Author: Jan Taco Gussinklo to January 5, 2017
Translation from the original story (in Dutch) with figures on LinkedIn & Blendle
Quote “Ambient Experience integrates technology (dynamic lighting, projection and sound), spatial design and improvements in the workflow”.
This recently distributed by Philips on LinkedIn (sponsored) message is surprising. On a photo (with Philips logo) is a side photographed boy facing a large purple-blue surface, resembling a sunshade. He touched it with his finger. Incidentally-something on the background is a squatting woman, which both his mother and also could be a nurse. Overall, this should suggest a hospital situation. The English text states that data from the Florida Children’s Hospital showed that the number of visits to the emergency department (ED) more than doubled after introduction of Ambient Experience in December 2009. There is added a link to a more detailed story. First, some humorous, reaction of a Swedish cardiologist is “that we are doing everything to keep people away from the emergency room.” He proposes to make anything but black and white. Another reader suggests that it is just a error. Then again compliments and ‘thumbs up’ from other readers. Confusing. It continues to keep me busy. Because this is intentionally or unintentionally become a showcase.
Whence my interest. I would like to clarify.
In a previous job at a health insurance company may have ended such reports on my desk. Accompanied by whether ambient experience would be a valuable investment for an organization that is contracted. With the argument that these colorful, thoughtful approach reassures children and facilitates research. With happy parents and staff as a result. And a higher turnover. The advantage is obvious. But all claims tenable? That would raise a number of questions.Look at these two graphs, it is primarily a question of whether the facts are correct and if so, whether there exists a causal relationship. Are there similar observations in other hospitals with this innovation, preferably with stable other conditions. For the Dutch situation, the question would be to consider other possible explanations. Has the influx of patients gradually increased and is it the same casemix as before. Are postcode areas joined (by expansion). Is there a changing role of the emergency department (ED), a closure of departments elsewhere in the region, changes in the guidelines (health concentration). But also less beautiful statements. A short hospital stay after surgery could lead to more complications and more reassessments to the emergency department (ED). And the list is expanding. It is clear that I should go myself to the institution for further investigation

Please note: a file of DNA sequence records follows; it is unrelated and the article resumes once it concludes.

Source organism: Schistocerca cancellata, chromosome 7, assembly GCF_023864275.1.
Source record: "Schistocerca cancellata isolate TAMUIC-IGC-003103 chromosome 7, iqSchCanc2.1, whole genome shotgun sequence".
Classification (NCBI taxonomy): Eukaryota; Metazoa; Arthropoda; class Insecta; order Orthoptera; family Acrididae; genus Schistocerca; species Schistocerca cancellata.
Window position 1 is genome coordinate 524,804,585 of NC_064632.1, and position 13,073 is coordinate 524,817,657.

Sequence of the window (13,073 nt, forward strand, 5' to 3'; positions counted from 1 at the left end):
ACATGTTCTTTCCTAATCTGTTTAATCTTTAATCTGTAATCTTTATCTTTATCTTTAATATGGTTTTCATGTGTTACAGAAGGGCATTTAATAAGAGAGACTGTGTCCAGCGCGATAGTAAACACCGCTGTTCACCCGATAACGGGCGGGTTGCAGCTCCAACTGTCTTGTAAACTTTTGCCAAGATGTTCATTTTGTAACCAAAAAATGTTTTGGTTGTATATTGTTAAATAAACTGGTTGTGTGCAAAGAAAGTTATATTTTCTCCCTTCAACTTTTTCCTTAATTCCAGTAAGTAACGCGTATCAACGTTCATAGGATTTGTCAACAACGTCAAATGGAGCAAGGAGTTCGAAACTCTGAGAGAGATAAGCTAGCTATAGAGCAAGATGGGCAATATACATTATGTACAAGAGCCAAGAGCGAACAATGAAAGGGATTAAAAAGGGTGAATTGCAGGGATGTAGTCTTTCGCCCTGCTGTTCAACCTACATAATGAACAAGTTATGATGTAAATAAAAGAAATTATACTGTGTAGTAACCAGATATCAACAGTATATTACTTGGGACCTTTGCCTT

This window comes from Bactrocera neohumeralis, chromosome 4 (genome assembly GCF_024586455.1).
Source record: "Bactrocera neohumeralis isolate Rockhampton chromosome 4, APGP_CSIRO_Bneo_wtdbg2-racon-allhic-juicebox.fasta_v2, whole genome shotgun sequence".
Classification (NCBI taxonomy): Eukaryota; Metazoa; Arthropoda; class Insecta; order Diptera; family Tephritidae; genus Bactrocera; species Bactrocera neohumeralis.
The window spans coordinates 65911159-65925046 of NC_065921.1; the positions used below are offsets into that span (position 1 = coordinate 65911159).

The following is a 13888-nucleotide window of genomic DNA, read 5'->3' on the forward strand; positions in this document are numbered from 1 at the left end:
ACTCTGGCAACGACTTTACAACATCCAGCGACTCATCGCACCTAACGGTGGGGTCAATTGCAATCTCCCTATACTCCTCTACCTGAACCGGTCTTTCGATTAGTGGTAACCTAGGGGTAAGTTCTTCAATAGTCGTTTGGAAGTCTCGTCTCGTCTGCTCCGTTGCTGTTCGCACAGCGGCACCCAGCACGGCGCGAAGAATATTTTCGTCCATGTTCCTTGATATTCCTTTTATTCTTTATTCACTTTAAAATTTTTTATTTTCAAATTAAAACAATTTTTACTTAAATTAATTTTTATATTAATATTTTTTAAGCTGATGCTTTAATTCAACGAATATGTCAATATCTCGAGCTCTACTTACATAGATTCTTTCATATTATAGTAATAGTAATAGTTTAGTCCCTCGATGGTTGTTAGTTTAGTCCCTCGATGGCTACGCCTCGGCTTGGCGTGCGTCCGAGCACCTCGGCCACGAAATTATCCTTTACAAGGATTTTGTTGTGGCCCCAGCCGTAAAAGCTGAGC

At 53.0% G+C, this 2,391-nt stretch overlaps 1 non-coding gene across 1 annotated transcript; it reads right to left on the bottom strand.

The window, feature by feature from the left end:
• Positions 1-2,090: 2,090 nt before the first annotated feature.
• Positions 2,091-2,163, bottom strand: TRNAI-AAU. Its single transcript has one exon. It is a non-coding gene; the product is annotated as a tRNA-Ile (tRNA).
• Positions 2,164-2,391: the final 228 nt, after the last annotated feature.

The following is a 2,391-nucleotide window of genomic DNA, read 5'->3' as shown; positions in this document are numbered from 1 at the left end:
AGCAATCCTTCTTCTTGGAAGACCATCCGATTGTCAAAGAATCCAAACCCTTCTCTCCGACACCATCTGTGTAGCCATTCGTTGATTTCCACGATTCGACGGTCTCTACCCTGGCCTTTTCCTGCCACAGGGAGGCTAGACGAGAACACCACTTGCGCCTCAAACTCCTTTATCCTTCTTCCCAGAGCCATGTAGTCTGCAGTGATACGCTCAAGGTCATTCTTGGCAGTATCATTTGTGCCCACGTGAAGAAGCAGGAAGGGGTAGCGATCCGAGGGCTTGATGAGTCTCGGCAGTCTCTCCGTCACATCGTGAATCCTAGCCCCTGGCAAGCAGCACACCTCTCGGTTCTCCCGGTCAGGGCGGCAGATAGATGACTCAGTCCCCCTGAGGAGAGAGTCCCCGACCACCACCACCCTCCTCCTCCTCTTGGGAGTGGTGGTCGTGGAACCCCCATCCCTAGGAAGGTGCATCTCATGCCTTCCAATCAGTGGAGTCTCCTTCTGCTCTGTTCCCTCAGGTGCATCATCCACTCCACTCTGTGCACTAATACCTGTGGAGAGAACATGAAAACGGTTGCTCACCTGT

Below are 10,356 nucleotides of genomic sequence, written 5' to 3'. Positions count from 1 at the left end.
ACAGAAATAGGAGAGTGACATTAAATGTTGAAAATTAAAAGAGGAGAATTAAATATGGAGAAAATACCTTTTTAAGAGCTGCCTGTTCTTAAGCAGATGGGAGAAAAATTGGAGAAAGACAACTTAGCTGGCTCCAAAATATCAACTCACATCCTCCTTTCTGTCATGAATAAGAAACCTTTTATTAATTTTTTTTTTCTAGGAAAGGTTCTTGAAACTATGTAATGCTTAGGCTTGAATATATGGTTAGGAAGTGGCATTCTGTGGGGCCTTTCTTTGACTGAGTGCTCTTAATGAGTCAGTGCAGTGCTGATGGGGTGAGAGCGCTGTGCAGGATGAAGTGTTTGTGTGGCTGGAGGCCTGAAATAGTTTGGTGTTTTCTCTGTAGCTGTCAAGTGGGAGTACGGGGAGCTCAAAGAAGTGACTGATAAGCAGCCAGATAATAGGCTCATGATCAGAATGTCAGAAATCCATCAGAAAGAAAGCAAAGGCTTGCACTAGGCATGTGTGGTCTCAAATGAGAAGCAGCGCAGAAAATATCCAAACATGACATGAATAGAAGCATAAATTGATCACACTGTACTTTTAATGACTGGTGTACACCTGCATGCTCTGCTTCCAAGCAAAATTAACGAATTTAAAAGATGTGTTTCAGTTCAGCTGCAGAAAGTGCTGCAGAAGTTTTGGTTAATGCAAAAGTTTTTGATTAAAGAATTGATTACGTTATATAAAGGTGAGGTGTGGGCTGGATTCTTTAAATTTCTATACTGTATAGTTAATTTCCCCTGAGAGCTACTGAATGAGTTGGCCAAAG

Florida Children’s Hospital.
We use the link in the text to arrive at a US Philips website with text, which shows that it is an emergency department (ED = Emergency Department) of the Florida Children’s Hospital. So a categorical hospital incidentally with multiple locations. In the period from 2008 (still more than 9,000 consultations) to 2012 the number of visitors doubled. It is numerically however still the same as 2009 (a stagnation) in 2010? Research has been done on ‘patient journeys’, so things like throughput and efficiency. A video on YouTube (Uploaded on Jan 10, 2012, Medical Director of Emergency Medicine) it all looks absolutely impressive. The latest figures indicate that the number of ED visits has now risen to 25,000 in 2015. Then my eye falls on a post in a flyer that the number of consultation rooms also doubled in the ED of the Florida Children from six to twelve. That was methodically planned for 2014, but that was conducted in 2010 as I understand. Declares that not much better a significant part of the increase in volume from 2011. Is it not just the adage that “the presence creates the need? “Then I come across a lot of shocking message.
Child abuse = Bad Experience
In my search I additionally read an alarming message (18 December 2014) that shows that Florida (point right corner of the map) grew to ‘champion child abuse’ in the USA. Would this also be an explanation for the increase in the number of visits to the ED? If I pretend this, I make possible the same mistake which I discuss before. Correlation is different from a causal (cause> effect) relationship. In short, I now have serious doubts about a direct link between the contribution of Philips and the doubling of the number of consultations. That seems to me to overbearing and perhaps misleading? It is important, especially since this impressive data
Further reading (Dutch):